This is a very good book for grades five and up about the lives of slaves on George Washington’s plantation, Mount Vernon, and how Washington’s views on slavery evolved over the years.
Washington left voluminous papers at the time of his death, including his letters to farm managers at Mount Vernon while he was away – first fighting the Revolutionary War, and later serving as the nation’s first president.
He called his slaves “my people,” and told his managers he expected “that my people . . . be at their work as soon as it is light, work ‘till it is dark, and be diligent while they are at it.” He not only used slaves to do all the menial work of taking care of what eventually grew to 8,000 acres and a large house with constant visitors, but a number of them were skilled artisans as well.
Washington was a hard worker himself, but of course his life was his own to choose. He fed and clothed his slaves and took care of them in sickness, but expected in exchange “such labor as they ought to render.” Moreover, they received no more than the bare minimum, per Washington’s orders:
“It is not my wish or desire that my Negroes should have an ounce of meal more, nor less, than is sufficient to feed them plentifully.”
Since “plentifully” wasn’t usually enough, they were allowed to grow vegetables and sell items they made in their “free” time to buy more.
In addition, most married slaves were not able to live in the same place as their spouses; Washington had other farms, and housed them where they were assigned to do work. They generally used their one day off to walk the many miles necessary to see their partners. At age 11, children began work training, and at 14 they were assigned to adult duties.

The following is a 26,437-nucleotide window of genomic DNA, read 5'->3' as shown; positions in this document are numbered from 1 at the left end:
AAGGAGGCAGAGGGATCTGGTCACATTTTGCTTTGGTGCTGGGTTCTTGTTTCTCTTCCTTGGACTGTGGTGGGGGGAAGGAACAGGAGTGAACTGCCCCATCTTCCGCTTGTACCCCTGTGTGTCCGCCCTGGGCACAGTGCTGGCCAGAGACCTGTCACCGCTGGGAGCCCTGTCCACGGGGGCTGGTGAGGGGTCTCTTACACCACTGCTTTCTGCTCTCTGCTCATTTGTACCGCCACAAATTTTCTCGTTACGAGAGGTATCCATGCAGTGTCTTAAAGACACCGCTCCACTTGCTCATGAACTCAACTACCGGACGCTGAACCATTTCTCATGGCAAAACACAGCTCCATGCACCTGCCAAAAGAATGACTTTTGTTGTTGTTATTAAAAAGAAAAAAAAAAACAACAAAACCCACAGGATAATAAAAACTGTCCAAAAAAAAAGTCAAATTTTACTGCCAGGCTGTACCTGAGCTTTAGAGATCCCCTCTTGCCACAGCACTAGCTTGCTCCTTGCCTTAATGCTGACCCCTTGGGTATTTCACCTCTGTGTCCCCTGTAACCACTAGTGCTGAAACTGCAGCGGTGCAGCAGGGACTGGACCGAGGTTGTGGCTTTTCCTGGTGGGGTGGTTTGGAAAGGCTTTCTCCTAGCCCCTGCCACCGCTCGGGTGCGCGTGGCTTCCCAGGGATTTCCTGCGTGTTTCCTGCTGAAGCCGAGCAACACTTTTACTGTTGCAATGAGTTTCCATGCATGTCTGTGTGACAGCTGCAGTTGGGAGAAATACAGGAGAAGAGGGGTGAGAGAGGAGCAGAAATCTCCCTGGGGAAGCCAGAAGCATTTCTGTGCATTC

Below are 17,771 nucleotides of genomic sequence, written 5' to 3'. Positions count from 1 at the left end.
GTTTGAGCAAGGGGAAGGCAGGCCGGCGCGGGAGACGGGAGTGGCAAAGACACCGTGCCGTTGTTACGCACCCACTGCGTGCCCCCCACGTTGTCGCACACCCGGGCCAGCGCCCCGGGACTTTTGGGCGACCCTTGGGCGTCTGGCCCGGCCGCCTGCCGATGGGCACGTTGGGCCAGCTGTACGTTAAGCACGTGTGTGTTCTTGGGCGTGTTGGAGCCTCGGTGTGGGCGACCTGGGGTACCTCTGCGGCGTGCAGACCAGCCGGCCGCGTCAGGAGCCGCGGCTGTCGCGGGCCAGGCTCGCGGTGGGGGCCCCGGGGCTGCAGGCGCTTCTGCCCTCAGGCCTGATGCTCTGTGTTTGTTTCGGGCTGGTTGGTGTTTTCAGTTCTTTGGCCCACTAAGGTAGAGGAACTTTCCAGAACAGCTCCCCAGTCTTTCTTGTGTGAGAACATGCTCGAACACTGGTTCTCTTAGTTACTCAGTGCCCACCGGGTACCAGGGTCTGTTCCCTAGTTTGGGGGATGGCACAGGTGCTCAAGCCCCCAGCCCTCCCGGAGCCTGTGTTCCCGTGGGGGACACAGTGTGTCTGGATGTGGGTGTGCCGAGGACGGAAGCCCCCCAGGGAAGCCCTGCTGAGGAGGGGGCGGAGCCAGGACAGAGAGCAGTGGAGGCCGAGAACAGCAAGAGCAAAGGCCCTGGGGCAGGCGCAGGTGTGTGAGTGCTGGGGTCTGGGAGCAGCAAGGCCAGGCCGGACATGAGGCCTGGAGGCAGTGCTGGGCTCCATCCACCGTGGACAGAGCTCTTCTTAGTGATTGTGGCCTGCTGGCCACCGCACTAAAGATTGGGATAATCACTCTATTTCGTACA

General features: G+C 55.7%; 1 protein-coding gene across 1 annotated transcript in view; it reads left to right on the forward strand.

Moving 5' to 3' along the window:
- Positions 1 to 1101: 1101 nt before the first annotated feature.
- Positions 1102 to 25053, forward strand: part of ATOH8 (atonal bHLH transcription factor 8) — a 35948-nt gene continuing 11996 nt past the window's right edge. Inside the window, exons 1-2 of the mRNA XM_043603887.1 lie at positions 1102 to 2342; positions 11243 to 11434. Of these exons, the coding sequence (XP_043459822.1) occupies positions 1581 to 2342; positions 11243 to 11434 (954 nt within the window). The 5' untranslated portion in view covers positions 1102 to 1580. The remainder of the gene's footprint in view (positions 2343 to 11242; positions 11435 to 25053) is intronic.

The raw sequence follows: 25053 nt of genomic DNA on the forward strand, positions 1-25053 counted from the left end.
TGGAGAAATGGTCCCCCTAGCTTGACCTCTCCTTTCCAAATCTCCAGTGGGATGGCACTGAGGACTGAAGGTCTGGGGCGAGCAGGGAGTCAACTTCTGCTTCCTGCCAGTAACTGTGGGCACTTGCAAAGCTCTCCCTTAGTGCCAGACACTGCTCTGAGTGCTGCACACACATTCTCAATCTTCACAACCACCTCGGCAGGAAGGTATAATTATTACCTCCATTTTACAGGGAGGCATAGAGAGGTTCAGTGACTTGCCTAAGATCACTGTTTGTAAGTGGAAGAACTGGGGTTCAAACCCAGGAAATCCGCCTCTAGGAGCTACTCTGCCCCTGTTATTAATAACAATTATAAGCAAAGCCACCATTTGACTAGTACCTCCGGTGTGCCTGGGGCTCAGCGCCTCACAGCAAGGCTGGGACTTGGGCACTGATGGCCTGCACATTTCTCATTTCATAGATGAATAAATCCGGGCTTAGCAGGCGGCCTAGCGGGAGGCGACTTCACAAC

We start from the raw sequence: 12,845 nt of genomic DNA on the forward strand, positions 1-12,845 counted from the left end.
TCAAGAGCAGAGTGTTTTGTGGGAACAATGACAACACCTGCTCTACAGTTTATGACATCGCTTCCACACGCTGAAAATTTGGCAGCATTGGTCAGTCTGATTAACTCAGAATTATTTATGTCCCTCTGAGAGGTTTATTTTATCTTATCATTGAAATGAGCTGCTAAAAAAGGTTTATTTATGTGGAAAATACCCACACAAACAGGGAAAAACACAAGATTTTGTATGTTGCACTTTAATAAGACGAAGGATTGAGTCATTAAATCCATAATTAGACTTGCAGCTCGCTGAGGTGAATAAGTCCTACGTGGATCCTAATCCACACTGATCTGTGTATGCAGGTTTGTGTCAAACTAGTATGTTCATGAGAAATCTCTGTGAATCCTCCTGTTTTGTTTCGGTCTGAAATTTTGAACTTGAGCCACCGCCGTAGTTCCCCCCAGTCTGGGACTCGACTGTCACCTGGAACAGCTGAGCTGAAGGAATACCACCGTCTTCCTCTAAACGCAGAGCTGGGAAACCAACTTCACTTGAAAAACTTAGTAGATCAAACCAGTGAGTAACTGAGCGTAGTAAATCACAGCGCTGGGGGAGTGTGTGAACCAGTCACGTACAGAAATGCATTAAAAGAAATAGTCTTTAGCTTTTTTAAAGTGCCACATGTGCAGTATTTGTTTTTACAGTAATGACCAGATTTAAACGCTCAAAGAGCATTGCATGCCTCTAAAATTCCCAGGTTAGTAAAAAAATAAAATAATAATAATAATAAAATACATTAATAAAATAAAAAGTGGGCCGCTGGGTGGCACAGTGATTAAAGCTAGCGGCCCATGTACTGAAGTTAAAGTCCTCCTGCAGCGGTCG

Although Washington himself was not known to be physically abusive, this was not always true of his overseers. After one reported to Washington that he whipped a female slave for being “impudent,” Washington wrote back “Your treatment of Charlotte was very proper,” adding that “if she, or any other of the servants will not do their duty by fair means, or are impertinent, correction … must be administered.”
Occasionally, Washington’s slaves ran off. The author reports that between 1759 and 1799, at least 47 slaves ran away. She conjectures that more might have left had they not felt bound to Mount Vernon by strong family ties to other slaves. Washington “spared no expense” trying to track them down. He considered their behavior to be acts of betrayal and ingratitude.
In spite of all of this, over time Washington began to see slavery in a new light. Several of his close associates, including the Marquis de Lafayette and John Laurens, were avid abolitionists. When the Revolutionary Army began to take black soldiers, Washington got to see blacks from a different perspective. And a young African-born slave and poet named Phillis Wheatley sent a paean to him that impressed him greatly.
Eventually he decided to free those slaves that he could upon Martha’s death. (He could not free them at the time of his own death since some would revert to the estate of Martha’s family, the Custis estate, per “dower law.” Also, he did not want to break up the families of his own slaves who had intermarried with such “dower” slaves.) In addition, he stipulated in his will that slaves too old and sick to work were to be “comfortably fed and clothed by my heirs while they live.”
Washington’s relative benevolence was in stark contrast with most other Founding Fathers, including of course Thomas Jefferson, the author of the words “We hold these truths to be self-evident, that all men are created equal, that they are endowed by their Creator with certain unalienable Rights, that among these are Life, Liberty and the pursuit of Happiness.”
The book is illustrated with photos by Lori Epstein, pictures of costumed reenactors, and reproductions of portraits and drawings from the era.
The book also contains a chronology, bibliography, and list of sources at the end.
Published by the National Geographic Society, 2013